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What are grounds for divorce in Virginia?

Readers may not realize that there are actually two kinds of divorce under Virginia law. Whether a person qualifies for one type of divorce or the other, and when they legally can file for divorce, depends on their individual circumstances.

“Bed and board” divorce

The first divorce allowed in Virginia is called divorce from “bed and board.” This is similar to legal separation, in that the marriage is not completely dissolved, but the spouses live apart and are not allowed to remarry.

There are two permissible grounds for bed and board divorce:

  • Willful desertion or abandonment
  • Cruelty

Desertion involves one spouse moving out of the marital home, creating a reasonable impression in the other spouse that he or she has been deserted. However, if the spouse left because of “cruelty” (more on that below), the other spouse would not be entitled to divorce via desertion.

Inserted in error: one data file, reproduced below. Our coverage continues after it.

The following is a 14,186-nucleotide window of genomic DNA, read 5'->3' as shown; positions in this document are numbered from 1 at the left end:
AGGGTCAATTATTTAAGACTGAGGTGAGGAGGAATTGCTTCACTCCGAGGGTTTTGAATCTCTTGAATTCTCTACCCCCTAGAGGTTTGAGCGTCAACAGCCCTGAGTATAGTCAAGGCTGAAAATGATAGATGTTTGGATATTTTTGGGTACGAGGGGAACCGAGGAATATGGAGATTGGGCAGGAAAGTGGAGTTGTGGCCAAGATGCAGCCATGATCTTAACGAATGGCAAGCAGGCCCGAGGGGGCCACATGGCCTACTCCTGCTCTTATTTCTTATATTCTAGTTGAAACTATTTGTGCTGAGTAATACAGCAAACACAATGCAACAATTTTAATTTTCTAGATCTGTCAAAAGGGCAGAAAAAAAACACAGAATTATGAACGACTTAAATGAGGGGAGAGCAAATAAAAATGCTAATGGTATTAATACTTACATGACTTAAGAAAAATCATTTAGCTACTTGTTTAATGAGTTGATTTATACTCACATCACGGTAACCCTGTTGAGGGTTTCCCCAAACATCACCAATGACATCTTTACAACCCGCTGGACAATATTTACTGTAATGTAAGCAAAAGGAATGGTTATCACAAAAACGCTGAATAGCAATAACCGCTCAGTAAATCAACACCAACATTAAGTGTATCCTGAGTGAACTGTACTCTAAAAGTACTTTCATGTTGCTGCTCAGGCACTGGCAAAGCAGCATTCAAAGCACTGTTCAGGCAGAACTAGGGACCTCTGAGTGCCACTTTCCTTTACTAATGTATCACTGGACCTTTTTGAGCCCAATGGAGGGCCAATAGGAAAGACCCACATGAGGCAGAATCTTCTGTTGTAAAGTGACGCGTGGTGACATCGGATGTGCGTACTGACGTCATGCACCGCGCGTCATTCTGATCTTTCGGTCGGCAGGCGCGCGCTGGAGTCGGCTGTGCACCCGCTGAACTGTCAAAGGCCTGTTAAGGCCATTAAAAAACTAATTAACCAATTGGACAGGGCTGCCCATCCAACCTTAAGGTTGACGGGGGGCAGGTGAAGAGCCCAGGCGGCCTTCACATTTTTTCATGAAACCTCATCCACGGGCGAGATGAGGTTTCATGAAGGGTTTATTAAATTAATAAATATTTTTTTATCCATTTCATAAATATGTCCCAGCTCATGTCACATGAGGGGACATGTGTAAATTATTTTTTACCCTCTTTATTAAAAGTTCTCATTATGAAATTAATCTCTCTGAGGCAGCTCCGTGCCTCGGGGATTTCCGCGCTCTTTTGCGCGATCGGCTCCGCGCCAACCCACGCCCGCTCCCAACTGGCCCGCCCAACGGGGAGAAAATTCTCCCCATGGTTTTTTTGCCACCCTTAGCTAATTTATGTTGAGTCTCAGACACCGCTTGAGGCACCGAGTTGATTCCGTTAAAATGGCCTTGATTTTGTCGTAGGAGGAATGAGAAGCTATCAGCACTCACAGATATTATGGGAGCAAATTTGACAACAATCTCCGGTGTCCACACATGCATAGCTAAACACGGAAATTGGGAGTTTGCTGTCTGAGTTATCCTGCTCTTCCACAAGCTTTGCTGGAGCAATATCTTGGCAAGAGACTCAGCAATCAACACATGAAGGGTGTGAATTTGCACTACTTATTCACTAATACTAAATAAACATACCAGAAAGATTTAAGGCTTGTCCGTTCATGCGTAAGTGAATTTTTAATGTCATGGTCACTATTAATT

For purposes of Virginia’s divorce law, cruelty means acts by the offending spouse that causes physical harm to the other, or makes continuing to live with him or her unsafe. Verbal abuse is not generally enough under current law.

“Bond of matrimony” divorce

Unlike bed and board divorce, getting divorced from the bond of matrimony is a complete dissolution of the marriage. Perhaps because of this, Virginia requires that the spouses be continuously separated for at least one year before they can finalize the divorce. However, if the couple has no minor children and agree to a property settlement, the court can reduce the waiting period to six months.

Alternatively, a spouse must prove that the other spouse committed adultery. The law requires conclusive proof of adultery, beyond the testimony of the spouse who allegedly was cheated on. A spouse getting convicted of a felony is also grounds for a complete divorce.

Which arrangement is best depends on the spouse’s goals and circumstances. A consultation with a family law attorney can help you understand what sort of divorce to pursue.

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